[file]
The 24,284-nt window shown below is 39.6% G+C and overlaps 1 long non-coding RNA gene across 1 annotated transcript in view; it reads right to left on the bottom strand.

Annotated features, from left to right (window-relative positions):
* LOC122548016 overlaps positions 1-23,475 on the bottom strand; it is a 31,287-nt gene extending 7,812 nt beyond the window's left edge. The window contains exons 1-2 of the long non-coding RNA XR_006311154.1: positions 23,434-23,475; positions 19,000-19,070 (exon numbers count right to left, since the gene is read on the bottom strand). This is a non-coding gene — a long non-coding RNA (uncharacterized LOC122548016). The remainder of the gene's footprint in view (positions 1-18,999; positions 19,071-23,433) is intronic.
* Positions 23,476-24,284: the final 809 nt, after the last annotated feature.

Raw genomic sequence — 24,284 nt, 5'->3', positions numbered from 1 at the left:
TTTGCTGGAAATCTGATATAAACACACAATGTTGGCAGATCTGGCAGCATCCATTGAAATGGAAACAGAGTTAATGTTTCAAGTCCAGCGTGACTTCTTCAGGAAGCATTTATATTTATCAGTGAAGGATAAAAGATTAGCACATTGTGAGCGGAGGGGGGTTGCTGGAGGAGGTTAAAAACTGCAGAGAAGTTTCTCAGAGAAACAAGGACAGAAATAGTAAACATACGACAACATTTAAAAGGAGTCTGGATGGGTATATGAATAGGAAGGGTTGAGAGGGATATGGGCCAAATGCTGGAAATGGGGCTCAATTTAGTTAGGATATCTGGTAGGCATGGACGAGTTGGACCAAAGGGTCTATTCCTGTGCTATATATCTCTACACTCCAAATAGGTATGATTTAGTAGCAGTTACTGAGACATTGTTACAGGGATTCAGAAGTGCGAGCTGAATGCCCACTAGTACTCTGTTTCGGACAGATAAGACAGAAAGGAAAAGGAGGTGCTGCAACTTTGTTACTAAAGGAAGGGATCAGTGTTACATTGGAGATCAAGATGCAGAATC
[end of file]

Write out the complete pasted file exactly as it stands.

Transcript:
The 24,284-nt window shown below is 39.6% G+C and overlaps 1 long non-coding RNA gene across 1 annotated transcript in view; it reads right to left on the bottom strand.

Annotated features, from left to right (window-relative positions):
* LOC122548016 overlaps positions 1-23,475 on the bottom strand; it is a 31,287-nt gene extending 7,812 nt beyond the window's left edge. The window contains exons 1-2 of the long non-coding RNA XR_006311154.1: positions 23,434-23,475; positions 19,000-19,070 (exon numbers count right to left, since the gene is read on the bottom strand). This is a non-coding gene — a long non-coding RNA (uncharacterized LOC122548016). The remainder of the gene's footprint in view (positions 1-18,999; positions 19,071-23,433) is intronic.
* Positions 23,476-24,284: the final 809 nt, after the last annotated feature.

Raw genomic sequence — 24,284 nt, 5'->3', positions numbered from 1 at the left:
TTTGCTGGAAATCTGATATAAACACACAATGTTGGCAGATCTGGCAGCATCCATTGAAATGGAAACAGAGTTAATGTTTCAAGTCCAGCGTGACTTCTTCAGGAAGCATTTATATTTATCAGTGAAGGATAAAAGATTAGCACATTGTGAGCGGAGGGGGGTTGCTGGAGGAGGTTAAAAACTGCAGAGAAGTTTCTCAGAGAAACAAGGACAGAAATAGTAAACATACGACAACATTTAAAAGGAGTCTGGATGGGTATATGAATAGGAAGGGTTGAGAGGGATATGGGCCAAATGCTGGAAATGGGGCTCAATTTAGTTAGGATATCTGGTAGGCATGGACGAGTTGGACCAAAGGGTCTATTCCTGTGCTATATATCTCTACACTCCAAATAGGTATGATTTAGTAGCAGTTACTGAGACATTGTTACAGGGATTCAGAAGTGCGAGCTGAATGCCCACTAGTACTCTGTTTCGGACAGATAAGACAGAAAGGAAAAGGAGGTGCTGCAACTTTGTTACTAAAGGAAGGGATCAGTGTTACATTGGAGATCAAGATGCAGAATC